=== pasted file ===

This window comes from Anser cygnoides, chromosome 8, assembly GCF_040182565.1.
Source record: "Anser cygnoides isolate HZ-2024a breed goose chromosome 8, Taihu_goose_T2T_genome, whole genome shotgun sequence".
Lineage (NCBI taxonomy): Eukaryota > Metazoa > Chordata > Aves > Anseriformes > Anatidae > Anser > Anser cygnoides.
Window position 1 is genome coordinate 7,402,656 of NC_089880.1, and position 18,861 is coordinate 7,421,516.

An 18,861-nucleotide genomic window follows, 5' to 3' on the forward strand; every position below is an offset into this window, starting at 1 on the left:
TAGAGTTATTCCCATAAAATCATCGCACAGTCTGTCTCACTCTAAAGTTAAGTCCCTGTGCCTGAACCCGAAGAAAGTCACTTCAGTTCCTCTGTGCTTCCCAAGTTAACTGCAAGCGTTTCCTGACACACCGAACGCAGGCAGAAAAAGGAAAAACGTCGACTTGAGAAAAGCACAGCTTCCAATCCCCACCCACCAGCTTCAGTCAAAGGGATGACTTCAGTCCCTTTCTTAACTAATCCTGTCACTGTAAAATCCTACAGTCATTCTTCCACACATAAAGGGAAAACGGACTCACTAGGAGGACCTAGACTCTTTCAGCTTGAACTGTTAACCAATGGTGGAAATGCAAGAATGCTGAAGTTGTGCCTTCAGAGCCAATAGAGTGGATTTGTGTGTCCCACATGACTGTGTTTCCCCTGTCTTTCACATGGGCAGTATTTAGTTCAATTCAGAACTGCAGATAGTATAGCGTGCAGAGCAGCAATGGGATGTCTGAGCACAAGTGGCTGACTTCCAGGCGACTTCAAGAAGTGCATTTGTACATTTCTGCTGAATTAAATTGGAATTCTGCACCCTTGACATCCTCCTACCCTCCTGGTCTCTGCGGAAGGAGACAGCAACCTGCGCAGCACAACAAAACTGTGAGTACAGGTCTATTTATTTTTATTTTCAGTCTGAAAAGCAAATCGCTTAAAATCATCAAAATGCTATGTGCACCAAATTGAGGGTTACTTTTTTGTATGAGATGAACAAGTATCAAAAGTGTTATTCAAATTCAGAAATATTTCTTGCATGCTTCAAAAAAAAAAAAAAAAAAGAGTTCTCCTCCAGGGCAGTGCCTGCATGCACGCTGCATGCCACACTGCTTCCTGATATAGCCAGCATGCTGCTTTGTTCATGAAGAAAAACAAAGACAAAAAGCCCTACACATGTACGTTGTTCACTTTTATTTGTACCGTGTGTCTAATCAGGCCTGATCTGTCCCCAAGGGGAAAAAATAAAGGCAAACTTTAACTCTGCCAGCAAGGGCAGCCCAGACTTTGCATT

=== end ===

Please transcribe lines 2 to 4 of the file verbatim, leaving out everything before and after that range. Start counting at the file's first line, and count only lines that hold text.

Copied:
Source record: "Anser cygnoides isolate HZ-2024a breed goose chromosome 8, Taihu_goose_T2T_genome, whole genome shotgun sequence".
Lineage (NCBI taxonomy): Eukaryota > Metazoa > Chordata > Aves > Anseriformes > Anatidae > Anser > Anser cygnoides.
Window position 1 is genome coordinate 7,402,656 of NC_089880.1, and position 18,861 is coordinate 7,421,516.